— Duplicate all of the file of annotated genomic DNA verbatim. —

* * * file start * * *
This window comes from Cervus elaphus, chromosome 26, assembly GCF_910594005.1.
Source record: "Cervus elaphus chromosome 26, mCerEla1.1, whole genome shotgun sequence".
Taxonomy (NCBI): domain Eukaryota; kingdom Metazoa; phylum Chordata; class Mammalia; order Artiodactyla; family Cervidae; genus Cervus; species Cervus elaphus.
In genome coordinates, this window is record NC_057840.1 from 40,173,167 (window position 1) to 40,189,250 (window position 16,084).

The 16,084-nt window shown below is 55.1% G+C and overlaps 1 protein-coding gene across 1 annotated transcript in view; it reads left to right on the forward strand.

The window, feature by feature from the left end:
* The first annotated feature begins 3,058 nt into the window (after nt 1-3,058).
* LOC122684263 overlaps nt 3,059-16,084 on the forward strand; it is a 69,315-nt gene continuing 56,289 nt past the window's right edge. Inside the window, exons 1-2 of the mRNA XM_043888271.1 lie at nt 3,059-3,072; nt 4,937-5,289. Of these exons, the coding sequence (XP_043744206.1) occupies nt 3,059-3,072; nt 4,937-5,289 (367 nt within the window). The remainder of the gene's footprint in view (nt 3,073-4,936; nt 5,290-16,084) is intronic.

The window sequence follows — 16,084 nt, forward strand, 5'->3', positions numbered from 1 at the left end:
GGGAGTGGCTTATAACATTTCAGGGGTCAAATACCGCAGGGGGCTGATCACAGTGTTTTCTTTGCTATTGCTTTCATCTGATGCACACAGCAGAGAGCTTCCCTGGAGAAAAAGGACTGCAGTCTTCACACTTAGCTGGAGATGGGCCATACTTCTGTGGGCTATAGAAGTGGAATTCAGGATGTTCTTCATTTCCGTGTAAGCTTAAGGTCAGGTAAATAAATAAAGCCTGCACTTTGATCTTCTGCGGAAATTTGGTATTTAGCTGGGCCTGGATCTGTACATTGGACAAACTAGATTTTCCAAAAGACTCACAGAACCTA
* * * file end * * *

This window comes from Cervus elaphus, chromosome 26, assembly GCF_910594005.1.
Source record: "Cervus elaphus chromosome 26, mCerEla1.1, whole genome shotgun sequence".
Taxonomy (NCBI): domain Eukaryota; kingdom Metazoa; phylum Chordata; class Mammalia; order Artiodactyla; family Cervidae; genus Cervus; species Cervus elaphus.
In genome coordinates, this window is record NC_057840.1 from 40,173,167 (window position 1) to 40,189,250 (window position 16,084).

The 16,084-nt window shown below is 55.1% G+C and overlaps 1 protein-coding gene across 1 annotated transcript in view; it reads left to right on the forward strand.

The window, feature by feature from the left end:
* The first annotated feature begins 3,058 nt into the window (after nt 1-3,058).
* LOC122684263 overlaps nt 3,059-16,084 on the forward strand; it is a 69,315-nt gene continuing 56,289 nt past the window's right edge. Inside the window, exons 1-2 of the mRNA XM_043888271.1 lie at nt 3,059-3,072; nt 4,937-5,289. Of these exons, the coding sequence (XP_043744206.1) occupies nt 3,059-3,072; nt 4,937-5,289 (367 nt within the window). The remainder of the gene's footprint in view (nt 3,073-4,936; nt 5,290-16,084) is intronic.

The window sequence follows — 16,084 nt, forward strand, 5'->3', positions numbered from 1 at the left end:
GGGAGTGGCTTATAACATTTCAGGGGTCAAATACCGCAGGGGGCTGATCACAGTGTTTTCTTTGCTATTGCTTTCATCTGATGCACACAGCAGAGAGCTTCCCTGGAGAAAAAGGACTGCAGTCTTCACACTTAGCTGGAGATGGGCCATACTTCTGTGGGCTATAGAAGTGGAATTCAGGATGTTCTTCATTTCCGTGTAAGCTTAAGGTCAGGTAAATAAATAAAGCCTGCACTTTGATCTTCTGCGGAAATTTGGTATTTAGCTGGGCCTGGATCTGTACATTGGACAAACTAGATTTTCCAAAAGACTCACAGAACCTA